Objectives: To assess whether deficits in self-monitoring characterize ASD and what implications such difficulties may have for theory and intervention.
Methods: Sixteen individuals with ASD and 16 IQ-matched comparison participants took part in each study. In Study 1, participants completed a computerized task, based on that implemented by Russell and Hill (2001) but designed to produce greater variation in performance. The aim was to identify which of several coloured squares was under the participants’ control, through movements of the mouse (Self condition) and which were controlled by the computer. In an ‘Other-person’ condition, the participant held the mouse but the experimenter was in control of its movements. The task here was to detect the other’s agency. In Study 2, participants completed a self-other source memory test for cards laid on a picture board by themselves or by the experimenter.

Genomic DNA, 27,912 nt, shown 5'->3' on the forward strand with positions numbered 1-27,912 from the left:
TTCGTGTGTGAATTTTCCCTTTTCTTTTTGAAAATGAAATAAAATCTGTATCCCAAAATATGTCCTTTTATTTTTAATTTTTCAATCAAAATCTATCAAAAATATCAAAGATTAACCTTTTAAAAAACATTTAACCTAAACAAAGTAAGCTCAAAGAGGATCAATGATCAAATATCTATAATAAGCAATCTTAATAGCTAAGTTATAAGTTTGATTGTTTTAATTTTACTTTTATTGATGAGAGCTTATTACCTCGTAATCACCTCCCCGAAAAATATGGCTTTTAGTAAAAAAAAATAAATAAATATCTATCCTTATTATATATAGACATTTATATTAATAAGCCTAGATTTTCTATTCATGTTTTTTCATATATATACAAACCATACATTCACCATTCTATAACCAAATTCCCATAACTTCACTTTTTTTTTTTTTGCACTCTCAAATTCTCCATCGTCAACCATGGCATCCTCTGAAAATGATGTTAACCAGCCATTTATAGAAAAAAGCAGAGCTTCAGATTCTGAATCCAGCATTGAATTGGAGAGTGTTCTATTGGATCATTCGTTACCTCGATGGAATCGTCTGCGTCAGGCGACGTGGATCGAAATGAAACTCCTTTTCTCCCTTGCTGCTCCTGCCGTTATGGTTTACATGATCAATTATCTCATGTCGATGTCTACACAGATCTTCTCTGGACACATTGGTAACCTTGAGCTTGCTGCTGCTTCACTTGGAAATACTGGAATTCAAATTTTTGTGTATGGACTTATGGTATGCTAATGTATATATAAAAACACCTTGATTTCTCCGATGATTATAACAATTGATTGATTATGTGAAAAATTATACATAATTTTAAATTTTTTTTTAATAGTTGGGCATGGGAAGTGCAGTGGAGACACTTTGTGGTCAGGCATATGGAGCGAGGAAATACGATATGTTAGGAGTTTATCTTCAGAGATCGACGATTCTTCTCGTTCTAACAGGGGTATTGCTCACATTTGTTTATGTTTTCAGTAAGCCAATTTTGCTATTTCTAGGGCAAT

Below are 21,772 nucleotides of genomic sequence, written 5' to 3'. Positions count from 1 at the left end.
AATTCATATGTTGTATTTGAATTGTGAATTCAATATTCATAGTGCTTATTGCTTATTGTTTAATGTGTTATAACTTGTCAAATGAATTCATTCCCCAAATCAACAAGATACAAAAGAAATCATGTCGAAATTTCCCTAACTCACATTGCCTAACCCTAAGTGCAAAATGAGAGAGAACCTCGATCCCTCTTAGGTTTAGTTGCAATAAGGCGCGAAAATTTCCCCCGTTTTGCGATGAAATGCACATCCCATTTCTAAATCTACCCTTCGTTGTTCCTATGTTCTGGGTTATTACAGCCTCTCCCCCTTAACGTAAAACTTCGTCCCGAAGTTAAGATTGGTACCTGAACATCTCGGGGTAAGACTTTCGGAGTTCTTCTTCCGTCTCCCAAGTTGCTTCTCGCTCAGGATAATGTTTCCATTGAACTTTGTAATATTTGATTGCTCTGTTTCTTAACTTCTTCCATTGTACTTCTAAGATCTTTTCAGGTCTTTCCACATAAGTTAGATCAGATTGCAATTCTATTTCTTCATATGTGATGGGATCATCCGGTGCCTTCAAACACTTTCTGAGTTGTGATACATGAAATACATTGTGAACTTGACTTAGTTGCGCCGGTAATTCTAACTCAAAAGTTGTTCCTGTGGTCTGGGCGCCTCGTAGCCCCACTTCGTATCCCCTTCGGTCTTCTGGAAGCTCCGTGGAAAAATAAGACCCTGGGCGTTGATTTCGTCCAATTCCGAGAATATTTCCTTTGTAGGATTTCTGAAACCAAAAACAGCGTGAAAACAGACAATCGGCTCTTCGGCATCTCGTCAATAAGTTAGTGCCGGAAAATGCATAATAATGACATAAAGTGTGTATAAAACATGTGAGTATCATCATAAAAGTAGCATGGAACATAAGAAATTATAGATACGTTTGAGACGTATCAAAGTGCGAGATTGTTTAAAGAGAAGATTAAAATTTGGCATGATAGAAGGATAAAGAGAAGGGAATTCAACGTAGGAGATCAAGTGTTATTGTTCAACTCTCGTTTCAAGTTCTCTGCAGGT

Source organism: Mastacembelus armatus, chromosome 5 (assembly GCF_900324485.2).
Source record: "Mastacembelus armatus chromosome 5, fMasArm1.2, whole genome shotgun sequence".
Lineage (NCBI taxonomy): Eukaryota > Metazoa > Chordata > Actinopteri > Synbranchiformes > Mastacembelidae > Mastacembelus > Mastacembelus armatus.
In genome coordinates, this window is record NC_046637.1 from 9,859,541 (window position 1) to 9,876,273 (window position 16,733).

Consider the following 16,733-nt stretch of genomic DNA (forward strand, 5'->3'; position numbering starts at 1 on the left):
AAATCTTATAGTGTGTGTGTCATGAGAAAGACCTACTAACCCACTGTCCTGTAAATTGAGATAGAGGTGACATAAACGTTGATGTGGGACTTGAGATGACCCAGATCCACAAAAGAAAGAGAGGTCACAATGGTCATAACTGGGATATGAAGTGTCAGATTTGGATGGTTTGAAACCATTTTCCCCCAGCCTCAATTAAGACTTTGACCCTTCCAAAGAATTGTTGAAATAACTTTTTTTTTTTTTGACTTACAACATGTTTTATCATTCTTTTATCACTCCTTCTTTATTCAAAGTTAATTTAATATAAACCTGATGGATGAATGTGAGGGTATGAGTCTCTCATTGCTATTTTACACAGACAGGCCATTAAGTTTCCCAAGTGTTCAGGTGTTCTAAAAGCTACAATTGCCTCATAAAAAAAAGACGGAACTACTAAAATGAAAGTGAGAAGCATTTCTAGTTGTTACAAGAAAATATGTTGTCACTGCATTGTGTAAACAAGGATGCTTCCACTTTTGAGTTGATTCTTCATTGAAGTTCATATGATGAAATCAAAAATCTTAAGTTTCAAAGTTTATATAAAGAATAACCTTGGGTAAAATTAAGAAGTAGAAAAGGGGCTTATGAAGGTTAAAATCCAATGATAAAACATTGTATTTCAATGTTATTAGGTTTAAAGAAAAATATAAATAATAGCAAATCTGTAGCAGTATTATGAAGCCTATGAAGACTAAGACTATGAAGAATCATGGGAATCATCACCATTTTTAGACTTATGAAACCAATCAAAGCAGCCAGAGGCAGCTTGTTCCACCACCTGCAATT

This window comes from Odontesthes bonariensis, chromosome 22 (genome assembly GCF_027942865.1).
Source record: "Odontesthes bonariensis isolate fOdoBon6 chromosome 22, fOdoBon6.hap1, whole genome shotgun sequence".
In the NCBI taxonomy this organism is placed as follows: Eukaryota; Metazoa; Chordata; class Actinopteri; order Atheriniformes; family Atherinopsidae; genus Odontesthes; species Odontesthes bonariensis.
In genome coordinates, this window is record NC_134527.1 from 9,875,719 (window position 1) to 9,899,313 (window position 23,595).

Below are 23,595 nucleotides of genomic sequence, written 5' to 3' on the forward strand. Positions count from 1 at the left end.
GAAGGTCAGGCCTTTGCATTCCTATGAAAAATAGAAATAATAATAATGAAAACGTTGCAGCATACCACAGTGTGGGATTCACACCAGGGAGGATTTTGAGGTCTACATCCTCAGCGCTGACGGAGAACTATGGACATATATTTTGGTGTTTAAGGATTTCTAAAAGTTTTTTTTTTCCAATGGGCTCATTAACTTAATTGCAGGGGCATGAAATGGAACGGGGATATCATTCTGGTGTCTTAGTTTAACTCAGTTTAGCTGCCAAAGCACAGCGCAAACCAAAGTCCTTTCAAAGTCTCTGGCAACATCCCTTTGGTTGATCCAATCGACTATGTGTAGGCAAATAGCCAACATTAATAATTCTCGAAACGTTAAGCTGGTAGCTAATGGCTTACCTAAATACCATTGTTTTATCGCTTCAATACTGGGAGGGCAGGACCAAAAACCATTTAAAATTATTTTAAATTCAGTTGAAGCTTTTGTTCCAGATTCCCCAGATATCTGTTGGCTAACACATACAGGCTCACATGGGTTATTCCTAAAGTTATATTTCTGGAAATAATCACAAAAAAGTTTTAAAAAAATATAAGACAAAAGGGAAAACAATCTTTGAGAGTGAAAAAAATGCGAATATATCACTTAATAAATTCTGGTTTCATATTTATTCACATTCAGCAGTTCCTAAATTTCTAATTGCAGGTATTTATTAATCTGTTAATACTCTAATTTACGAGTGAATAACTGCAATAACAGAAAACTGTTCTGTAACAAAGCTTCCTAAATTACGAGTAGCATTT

Results: Participants with ASD performed similarly in terms of levels and, importantly, patterns of performance to comparison participants. In Study 1, each group found it easier to monitor their own actions/agency than to monitor the agency of the experimenter. Both groups also showed a ‘self-reference effect’ in Study 2, recalling the cards laid by themselves more reliably than those laid by the experimenter.
Conclusions: Although deficits in conceptual ‘theory of own mind’ characterize ASD (Williams & Happé, 2007), difficulties in self-awareness at the pre-conceptual level of action monitoring are not apparent.